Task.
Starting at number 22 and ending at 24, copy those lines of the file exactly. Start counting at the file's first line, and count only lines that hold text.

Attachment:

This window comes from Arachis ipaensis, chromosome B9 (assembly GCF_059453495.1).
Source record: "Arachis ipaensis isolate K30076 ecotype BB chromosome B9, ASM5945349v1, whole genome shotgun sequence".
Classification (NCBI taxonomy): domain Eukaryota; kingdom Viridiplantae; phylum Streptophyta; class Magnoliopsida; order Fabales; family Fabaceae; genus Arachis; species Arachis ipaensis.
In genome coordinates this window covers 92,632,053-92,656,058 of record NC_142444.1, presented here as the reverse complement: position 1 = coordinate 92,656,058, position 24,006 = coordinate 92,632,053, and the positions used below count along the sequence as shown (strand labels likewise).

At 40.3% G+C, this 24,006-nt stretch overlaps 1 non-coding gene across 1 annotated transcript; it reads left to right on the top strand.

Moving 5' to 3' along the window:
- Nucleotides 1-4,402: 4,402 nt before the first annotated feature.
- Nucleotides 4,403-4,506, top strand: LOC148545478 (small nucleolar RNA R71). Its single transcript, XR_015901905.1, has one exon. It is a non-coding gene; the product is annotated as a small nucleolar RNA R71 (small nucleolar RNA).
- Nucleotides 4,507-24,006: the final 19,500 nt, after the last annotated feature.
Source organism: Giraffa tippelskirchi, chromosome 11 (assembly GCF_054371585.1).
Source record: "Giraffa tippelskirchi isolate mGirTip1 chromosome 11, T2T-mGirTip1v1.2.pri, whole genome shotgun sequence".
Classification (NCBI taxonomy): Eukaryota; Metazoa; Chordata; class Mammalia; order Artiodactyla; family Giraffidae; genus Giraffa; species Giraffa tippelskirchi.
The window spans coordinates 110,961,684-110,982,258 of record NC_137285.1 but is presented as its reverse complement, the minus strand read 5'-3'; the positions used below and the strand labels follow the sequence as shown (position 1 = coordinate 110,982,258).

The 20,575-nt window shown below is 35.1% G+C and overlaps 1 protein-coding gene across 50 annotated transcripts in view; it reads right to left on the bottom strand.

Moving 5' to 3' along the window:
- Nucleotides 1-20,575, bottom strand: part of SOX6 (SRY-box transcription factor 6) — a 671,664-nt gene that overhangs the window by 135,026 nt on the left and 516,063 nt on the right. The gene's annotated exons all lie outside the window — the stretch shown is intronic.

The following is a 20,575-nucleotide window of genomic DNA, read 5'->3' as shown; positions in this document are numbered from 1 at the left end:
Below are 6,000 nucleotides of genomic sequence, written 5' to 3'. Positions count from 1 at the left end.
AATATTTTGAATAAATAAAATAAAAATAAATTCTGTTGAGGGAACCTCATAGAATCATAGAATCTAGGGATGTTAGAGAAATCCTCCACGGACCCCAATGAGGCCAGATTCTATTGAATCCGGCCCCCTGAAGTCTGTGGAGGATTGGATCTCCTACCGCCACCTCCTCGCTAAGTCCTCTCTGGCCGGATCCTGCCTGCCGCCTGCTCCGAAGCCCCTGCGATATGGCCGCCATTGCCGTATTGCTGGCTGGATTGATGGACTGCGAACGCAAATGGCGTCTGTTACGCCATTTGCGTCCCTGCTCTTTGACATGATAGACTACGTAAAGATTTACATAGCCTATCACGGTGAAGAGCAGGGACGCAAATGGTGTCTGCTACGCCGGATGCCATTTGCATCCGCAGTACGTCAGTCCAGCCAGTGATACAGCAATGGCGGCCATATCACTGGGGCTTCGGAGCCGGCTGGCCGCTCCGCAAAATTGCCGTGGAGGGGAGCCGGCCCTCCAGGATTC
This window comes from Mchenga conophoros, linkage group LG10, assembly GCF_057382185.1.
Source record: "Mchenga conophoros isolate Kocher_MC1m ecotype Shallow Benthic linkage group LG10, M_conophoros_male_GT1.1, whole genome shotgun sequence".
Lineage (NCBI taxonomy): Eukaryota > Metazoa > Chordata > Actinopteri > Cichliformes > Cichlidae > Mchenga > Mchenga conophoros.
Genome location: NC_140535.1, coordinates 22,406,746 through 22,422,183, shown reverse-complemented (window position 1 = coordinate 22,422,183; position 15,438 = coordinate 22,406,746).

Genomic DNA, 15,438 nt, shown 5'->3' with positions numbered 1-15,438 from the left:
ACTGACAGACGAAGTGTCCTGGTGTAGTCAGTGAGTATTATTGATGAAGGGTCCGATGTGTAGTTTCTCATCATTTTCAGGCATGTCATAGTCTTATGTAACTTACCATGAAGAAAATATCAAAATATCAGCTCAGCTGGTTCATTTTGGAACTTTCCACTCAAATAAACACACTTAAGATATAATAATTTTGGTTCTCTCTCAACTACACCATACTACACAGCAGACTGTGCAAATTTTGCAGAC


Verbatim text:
Lineage (NCBI taxonomy): Eukaryota > Metazoa > Chordata > Actinopteri > Cichliformes > Cichlidae > Mchenga > Mchenga conophoros.
Genome location: NC_140535.1, coordinates 22,406,746 through 22,422,183, shown reverse-complemented (window position 1 = coordinate 22,422,183; position 15,438 = coordinate 22,406,746).

Genomic DNA, 15,438 nt, shown 5'->3' with positions numbered 1-15,438 from the left: